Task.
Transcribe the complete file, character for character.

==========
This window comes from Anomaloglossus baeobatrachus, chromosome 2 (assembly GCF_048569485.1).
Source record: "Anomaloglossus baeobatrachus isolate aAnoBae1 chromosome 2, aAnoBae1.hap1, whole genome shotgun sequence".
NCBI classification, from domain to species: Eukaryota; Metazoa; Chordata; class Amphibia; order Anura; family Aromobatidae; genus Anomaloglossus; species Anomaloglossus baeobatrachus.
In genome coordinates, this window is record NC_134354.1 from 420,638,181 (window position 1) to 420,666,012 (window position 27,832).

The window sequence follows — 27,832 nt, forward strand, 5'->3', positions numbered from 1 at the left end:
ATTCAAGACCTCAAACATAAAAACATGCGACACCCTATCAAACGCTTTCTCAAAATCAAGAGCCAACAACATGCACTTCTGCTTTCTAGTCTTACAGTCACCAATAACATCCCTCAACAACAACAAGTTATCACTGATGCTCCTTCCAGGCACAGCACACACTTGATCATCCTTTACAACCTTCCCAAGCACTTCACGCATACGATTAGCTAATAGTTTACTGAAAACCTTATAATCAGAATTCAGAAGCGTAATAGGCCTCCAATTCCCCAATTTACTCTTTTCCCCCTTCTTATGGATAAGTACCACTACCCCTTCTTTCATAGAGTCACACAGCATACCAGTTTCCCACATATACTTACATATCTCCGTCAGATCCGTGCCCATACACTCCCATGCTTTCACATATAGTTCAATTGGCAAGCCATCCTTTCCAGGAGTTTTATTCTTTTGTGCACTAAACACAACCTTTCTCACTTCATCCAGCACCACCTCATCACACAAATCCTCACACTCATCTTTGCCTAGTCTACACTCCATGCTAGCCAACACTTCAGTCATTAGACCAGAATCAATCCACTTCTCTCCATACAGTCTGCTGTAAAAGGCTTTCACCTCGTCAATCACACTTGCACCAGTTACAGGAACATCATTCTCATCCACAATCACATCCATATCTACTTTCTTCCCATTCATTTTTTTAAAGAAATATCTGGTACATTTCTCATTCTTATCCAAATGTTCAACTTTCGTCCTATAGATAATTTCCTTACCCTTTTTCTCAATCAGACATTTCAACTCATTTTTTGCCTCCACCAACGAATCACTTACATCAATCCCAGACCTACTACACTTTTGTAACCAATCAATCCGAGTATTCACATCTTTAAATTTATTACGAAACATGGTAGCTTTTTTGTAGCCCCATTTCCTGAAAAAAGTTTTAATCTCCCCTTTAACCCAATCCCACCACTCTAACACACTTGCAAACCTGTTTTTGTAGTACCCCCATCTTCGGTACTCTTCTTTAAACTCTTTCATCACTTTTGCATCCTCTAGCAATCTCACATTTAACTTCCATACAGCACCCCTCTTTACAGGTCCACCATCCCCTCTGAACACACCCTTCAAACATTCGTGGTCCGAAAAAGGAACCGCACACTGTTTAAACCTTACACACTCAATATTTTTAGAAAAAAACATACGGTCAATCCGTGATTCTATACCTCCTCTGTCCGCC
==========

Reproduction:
This window comes from Anomaloglossus baeobatrachus, chromosome 2 (assembly GCF_048569485.1).
Source record: "Anomaloglossus baeobatrachus isolate aAnoBae1 chromosome 2, aAnoBae1.hap1, whole genome shotgun sequence".
NCBI classification, from domain to species: Eukaryota; Metazoa; Chordata; class Amphibia; order Anura; family Aromobatidae; genus Anomaloglossus; species Anomaloglossus baeobatrachus.
In genome coordinates, this window is record NC_134354.1 from 420,638,181 (window position 1) to 420,666,012 (window position 27,832).

The window sequence follows — 27,832 nt, forward strand, 5'->3', positions numbered from 1 at the left end:
ATTCAAGACCTCAAACATAAAAACATGCGACACCCTATCAAACGCTTTCTCAAAATCAAGAGCCAACAACATGCACTTCTGCTTTCTAGTCTTACAGTCACCAATAACATCCCTCAACAACAACAAGTTATCACTGATGCTCCTTCCAGGCACAGCACACACTTGATCATCCTTTACAACCTTCCCAAGCACTTCACGCATACGATTAGCTAATAGTTTACTGAAAACCTTATAATCAGAATTCAGAAGCGTAATAGGCCTCCAATTCCCCAATTTACTCTTTTCCCCCTTCTTATGGATAAGTACCACTACCCCTTCTTTCATAGAGTCACACAGCATACCAGTTTCCCACATATACTTACATATCTCCGTCAGATCCGTGCCCATACACTCCCATGCTTTCACATATAGTTCAATTGGCAAGCCATCCTTTCCAGGAGTTTTATTCTTTTGTGCACTAAACACAACCTTTCTCACTTCATCCAGCACCACCTCATCACACAAATCCTCACACTCATCTTTGCCTAGTCTACACTCCATGCTAGCCAACACTTCAGTCATTAGACCAGAATCAATCCACTTCTCTCCATACAGTCTGCTGTAAAAGGCTTTCACCTCGTCAATCACACTTGCACCAGTTACAGGAACATCATTCTCATCCACAATCACATCCATATCTACTTTCTTCCCATTCATTTTTTTAAAGAAATATCTGGTACATTTCTCATTCTTATCCAAATGTTCAACTTTCGTCCTATAGATAATTTCCTTACCCTTTTTCTCAATCAGACATTTCAACTCATTTTTTGCCTCCACCAACGAATCACTTACATCAATCCCAGACCTACTACACTTTTGTAACCAATCAATCCGAGTATTCACATCTTTAAATTTATTACGAAACATGGTAGCTTTTTTGTAGCCCCATTTCCTGAAAAAAGTTTTAATCTCCCCTTTAACCCAATCCCACCACTCTAACACACTTGCAAACCTGTTTTTGTAGTACCCCCATCTTCGGTACTCTTCTTTAAACTCTTTCATCACTTTTGCATCCTCTAGCAATCTCACATTTAACTTCCATACAGCACCCCTCTTTACAGGTCCACCATCCCCTCTGAACACACCCTTCAAACATTCGTGGTCCGAAAAAGGAACCGCACACTGTTTAAACCTTACACACTCAATATTTTTAGAAAAAAACATACGGTCAATCCGTGATTCTATACCTCCTCTGTCCGCC